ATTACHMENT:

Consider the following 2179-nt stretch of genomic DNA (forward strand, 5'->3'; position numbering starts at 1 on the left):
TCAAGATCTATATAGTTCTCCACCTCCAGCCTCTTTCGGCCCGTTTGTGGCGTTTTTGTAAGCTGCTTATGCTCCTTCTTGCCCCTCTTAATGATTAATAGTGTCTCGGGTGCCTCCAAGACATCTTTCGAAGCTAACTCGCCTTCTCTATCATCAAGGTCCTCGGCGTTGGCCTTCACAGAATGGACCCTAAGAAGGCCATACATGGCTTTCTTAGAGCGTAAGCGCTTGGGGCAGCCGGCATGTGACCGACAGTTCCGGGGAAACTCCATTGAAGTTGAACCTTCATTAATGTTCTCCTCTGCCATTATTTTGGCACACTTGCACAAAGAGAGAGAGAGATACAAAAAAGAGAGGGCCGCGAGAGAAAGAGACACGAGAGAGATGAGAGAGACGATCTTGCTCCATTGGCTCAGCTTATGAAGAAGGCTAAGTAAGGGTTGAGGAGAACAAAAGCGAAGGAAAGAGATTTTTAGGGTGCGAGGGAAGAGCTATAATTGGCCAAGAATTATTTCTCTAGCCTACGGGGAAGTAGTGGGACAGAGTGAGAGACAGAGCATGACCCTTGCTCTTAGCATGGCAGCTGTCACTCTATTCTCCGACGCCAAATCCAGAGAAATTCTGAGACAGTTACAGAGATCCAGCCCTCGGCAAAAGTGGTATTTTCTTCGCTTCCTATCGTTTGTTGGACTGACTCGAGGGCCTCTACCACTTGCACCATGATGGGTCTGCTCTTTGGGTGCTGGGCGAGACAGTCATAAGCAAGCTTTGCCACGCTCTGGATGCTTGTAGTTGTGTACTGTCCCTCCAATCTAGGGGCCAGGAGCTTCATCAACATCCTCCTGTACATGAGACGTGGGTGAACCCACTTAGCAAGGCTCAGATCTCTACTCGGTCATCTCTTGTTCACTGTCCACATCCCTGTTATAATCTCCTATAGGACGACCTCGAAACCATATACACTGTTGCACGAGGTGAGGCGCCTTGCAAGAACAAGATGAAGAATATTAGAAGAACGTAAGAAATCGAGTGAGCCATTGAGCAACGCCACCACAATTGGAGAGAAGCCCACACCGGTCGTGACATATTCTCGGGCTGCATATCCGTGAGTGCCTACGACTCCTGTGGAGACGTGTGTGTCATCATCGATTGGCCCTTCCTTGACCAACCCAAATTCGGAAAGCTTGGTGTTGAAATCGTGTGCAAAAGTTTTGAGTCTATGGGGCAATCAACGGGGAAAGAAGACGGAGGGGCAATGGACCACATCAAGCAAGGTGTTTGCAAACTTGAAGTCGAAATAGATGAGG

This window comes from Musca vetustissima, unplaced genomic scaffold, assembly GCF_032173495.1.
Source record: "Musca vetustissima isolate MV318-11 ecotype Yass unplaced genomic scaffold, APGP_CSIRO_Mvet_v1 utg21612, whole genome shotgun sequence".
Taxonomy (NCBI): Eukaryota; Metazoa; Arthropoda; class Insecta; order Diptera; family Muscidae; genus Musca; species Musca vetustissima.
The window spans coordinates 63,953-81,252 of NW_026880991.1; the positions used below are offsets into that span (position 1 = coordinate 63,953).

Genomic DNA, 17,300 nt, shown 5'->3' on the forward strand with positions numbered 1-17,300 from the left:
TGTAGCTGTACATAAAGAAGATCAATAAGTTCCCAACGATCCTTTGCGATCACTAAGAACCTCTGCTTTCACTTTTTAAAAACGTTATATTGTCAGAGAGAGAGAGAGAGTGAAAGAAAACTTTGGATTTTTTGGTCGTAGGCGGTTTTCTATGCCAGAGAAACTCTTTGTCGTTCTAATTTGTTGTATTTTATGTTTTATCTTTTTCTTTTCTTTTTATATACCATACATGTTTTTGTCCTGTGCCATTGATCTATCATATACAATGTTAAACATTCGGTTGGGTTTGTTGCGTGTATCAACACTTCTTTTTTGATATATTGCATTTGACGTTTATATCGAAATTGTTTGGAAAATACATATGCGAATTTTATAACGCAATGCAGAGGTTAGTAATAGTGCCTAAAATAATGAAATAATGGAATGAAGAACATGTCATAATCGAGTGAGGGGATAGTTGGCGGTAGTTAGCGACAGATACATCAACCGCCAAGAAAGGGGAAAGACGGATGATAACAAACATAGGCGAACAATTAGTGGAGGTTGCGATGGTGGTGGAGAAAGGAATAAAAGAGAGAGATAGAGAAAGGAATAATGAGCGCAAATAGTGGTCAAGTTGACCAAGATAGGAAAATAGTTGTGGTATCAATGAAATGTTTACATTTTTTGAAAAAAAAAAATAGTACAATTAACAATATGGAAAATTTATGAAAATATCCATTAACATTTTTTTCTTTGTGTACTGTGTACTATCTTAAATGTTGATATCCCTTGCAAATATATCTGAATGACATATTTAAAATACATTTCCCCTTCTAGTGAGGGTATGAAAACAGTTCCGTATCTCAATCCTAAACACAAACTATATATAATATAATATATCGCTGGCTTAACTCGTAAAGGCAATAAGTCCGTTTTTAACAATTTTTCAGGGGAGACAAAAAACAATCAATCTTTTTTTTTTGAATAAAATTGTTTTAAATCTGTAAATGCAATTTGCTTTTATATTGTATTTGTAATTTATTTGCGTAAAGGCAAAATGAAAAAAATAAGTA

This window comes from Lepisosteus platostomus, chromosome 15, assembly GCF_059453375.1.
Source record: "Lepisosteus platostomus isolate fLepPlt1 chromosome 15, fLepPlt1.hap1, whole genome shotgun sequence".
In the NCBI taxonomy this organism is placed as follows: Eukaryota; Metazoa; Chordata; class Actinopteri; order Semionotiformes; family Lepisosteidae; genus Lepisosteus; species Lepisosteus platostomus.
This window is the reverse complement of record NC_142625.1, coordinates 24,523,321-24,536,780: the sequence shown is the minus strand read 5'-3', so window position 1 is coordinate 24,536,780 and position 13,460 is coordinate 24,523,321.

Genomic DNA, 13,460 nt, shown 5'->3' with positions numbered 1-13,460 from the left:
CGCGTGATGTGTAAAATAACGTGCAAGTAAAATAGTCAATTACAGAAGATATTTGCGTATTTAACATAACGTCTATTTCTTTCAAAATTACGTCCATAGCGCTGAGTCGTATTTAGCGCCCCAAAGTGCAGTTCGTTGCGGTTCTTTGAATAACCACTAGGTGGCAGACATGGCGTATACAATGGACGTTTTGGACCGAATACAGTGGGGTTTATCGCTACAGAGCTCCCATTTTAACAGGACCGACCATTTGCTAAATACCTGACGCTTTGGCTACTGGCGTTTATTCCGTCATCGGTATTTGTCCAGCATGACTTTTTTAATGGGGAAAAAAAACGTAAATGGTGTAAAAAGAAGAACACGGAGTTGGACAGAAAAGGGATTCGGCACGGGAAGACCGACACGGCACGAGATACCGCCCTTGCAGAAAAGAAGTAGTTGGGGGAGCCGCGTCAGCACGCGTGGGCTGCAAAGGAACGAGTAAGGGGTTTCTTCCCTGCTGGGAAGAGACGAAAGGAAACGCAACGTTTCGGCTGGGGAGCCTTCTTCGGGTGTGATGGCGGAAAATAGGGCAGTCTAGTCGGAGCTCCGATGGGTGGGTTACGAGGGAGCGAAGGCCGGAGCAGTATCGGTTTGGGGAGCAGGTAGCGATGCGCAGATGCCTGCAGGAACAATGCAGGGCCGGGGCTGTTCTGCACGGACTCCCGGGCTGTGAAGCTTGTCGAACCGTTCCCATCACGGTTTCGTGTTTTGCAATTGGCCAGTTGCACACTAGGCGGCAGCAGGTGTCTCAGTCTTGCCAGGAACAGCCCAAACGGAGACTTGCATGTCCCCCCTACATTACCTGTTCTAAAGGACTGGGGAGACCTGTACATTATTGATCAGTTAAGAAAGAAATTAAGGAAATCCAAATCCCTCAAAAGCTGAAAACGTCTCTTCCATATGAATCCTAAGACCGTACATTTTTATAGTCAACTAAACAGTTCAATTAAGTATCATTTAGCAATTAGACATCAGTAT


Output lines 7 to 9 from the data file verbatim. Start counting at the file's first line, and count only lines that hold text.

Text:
Genomic DNA, 17,300 nt, shown 5'->3' on the forward strand with positions numbered 1-17,300 from the left:
TGTAGCTGTACATAAAGAAGATCAATAAGTTCCCAACGATCCTTTGCGATCACTAAGAACCTCTGCTTTCACTTTTTAAAAACGTTATATTGTCAGAGAGAGAGAGAGAGTGAAAGAAAACTTTGGATTTTTTGGTCGTAGGCGGTTTTCTATGCCAGAGAAACTCTTTGTCGTTCTAATTTGTTGTATTTTATGTTTTATCTTTTTCTTTTCTTTTTATATACCATACATGTTTTTGTCCTGTGCCATTGATCTATCATATACAATGTTAAACATTCGGTTGGGTTTGTTGCGTGTATCAACACTTCTTTTTTGATATATTGCATTTGACGTTTATATCGAAATTGTTTGGAAAATACATATGCGAATTTTATAACGCAATGCAGAGGTTAGTAATAGTGCCTAAAATAATGAAATAATGGAATGAAGAACATGTCATAATCGAGTGAGGGGATAGTTGGCGGTAGTTAGCGACAGATACATCAACCGCCAAGAAAGGGGAAAGACGGATGATAACAAACATAGGCGAACAATTAGTGGAGGTTGCGATGGTGGTGGAGAAAGGAATAAAAGAGAGAGATAGAGAAAGGAATAATGAGCGCAAATAGTGGTCAAGTTGACCAAGATAGGAAAATAGTTGTGGTATCAATGAAATGTTTACATTTTTTGAAAAAAAAAAATAGTACAATTAACAATATGGAAAATTTATGAAAATATCCATTAACATTTTTTTCTTTGTGTACTGTGTACTATCTTAAATGTTGATATCCCTTGCAAATATATCTGAATGACATATTTAAAATACATTTCCCCTTCTAGTGAGGGTATGAAAACAGTTCCGTATCTCAATCCTAAACACAAACTATATATAATATAATATATCGCTGGCTTAACTCGTAAAGGCAATAAGTCCGTTTTTAACAATTTTTCAGGGGAGACAAAAAACAATCAATCTTTTTTTTTTGAATAAAATTGTTTTAAATCTGTAAATGCAATTTGCTTTTATATTGTATTTGTAATTTATTTGCGTAAAGGCAAAATGAAAAAAATAAGTA

This window comes from Lepisosteus platostomus, chromosome 15, assembly GCF_059453375.1.